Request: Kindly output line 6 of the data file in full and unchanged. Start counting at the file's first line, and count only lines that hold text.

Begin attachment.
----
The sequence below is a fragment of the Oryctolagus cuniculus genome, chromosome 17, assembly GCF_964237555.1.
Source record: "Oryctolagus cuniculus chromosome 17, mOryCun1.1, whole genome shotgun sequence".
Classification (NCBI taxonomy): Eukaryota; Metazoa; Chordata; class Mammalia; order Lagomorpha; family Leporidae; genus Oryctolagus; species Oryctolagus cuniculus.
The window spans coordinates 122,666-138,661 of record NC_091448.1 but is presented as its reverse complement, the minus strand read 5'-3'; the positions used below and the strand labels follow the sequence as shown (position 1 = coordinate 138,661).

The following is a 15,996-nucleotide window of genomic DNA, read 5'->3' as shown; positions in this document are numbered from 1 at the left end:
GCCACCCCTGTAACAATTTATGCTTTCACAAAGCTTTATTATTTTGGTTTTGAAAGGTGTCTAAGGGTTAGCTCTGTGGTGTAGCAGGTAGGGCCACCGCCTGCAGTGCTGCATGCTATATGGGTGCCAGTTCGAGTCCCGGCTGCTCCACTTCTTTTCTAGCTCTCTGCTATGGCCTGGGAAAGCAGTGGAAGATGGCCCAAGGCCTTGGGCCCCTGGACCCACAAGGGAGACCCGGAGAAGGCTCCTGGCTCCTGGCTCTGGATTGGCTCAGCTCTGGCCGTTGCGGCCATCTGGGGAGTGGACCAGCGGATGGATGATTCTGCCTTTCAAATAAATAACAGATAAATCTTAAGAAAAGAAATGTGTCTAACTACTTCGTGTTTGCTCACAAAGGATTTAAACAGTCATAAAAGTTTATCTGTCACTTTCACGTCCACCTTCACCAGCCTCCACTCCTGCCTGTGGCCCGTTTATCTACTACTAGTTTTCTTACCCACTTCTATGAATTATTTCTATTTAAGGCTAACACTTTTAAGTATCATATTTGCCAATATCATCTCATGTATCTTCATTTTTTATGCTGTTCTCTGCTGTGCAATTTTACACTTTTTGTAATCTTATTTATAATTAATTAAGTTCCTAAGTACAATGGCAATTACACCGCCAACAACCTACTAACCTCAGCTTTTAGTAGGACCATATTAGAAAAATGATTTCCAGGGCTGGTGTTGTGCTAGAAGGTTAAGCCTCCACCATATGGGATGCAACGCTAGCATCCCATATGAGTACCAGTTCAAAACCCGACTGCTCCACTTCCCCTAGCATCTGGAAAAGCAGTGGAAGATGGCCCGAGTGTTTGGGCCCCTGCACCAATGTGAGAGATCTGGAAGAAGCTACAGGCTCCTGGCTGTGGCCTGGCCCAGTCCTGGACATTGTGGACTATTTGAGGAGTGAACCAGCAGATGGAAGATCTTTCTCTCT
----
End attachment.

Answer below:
GCCACCCCTGTAACAATTTATGCTTTCACAAAGCTTTATTATTTTGGTTTTGAAAGGTGTCTAAGGGTTAGCTCTGTGGTGTAGCAGGTAGGGCCACCGCCTGCAGTGCTGCATGCTATATGGGTGCCAGTTCGAGTCCCGGCTGCTCCACTTCTTTTCTAGCTCTCTGCTATGGCCTGGGAAAGCAGTGGAAGATGGCCCAAGGCCTTGGGCCCCTGGACCCACAAGGGAGACCCGGAGAAGGCTCCTGGCTCCTGGCTCTGGATTGGCTCAGCTCTGGCCGTTGCGGCCATCTGGGGAGTGGACCAGCGGATGGATGATTCTGCCTTTCAAATAAATAACAGATAAATCTTAAGAAAAGAAATGTGTCTAACTACTTCGTGTTTGCTCACAAAGGATTTAAACAGTCATAAAAGTTTATCTGTCACTTTCACGTCCACCTTCACCAGCCTCCACTCCTGCCTGTGGCCCGTTTATCTACTACTAGTTTTCTTACCCACTTCTATGAATTATTTCTATTTAAGGCTAACACTTTTAAGTATCATATTTGCCAATATCATCTCATGTATCTTCATTTTTTATGCTGTTCTCTGCTGTGCAATTTTACACTTTTTGTAATCTTATTTATAATTAATTAAGTTCCTAAGTACAATGGCAATTACACCGCCAACAACCTACTAACCTCAGCTTTTAGTAGGACCATATTAGAAAAATGATTTCCAGGGCTGGTGTTGTGCTAGAAGGTTAAGCCTCCACCATATGGGATGCAACGCTAGCATCCCATATGAGTACCAGTTCAAAACCCGACTGCTCCACTTCCCCTAGCATCTGGAAAAGCAGTGGAAGATGGCCCGAGTGTTTGGGCCCCTGCACCAATGTGAGAGATCTGGAAGAAGCTACAGGCTCCTGGCTGTGGCCTGGCCCAGTCCTGGACATTGTGGACTATTTGAGGAGTGAACCAGCAGATGGAAGATCTTTCTCTCT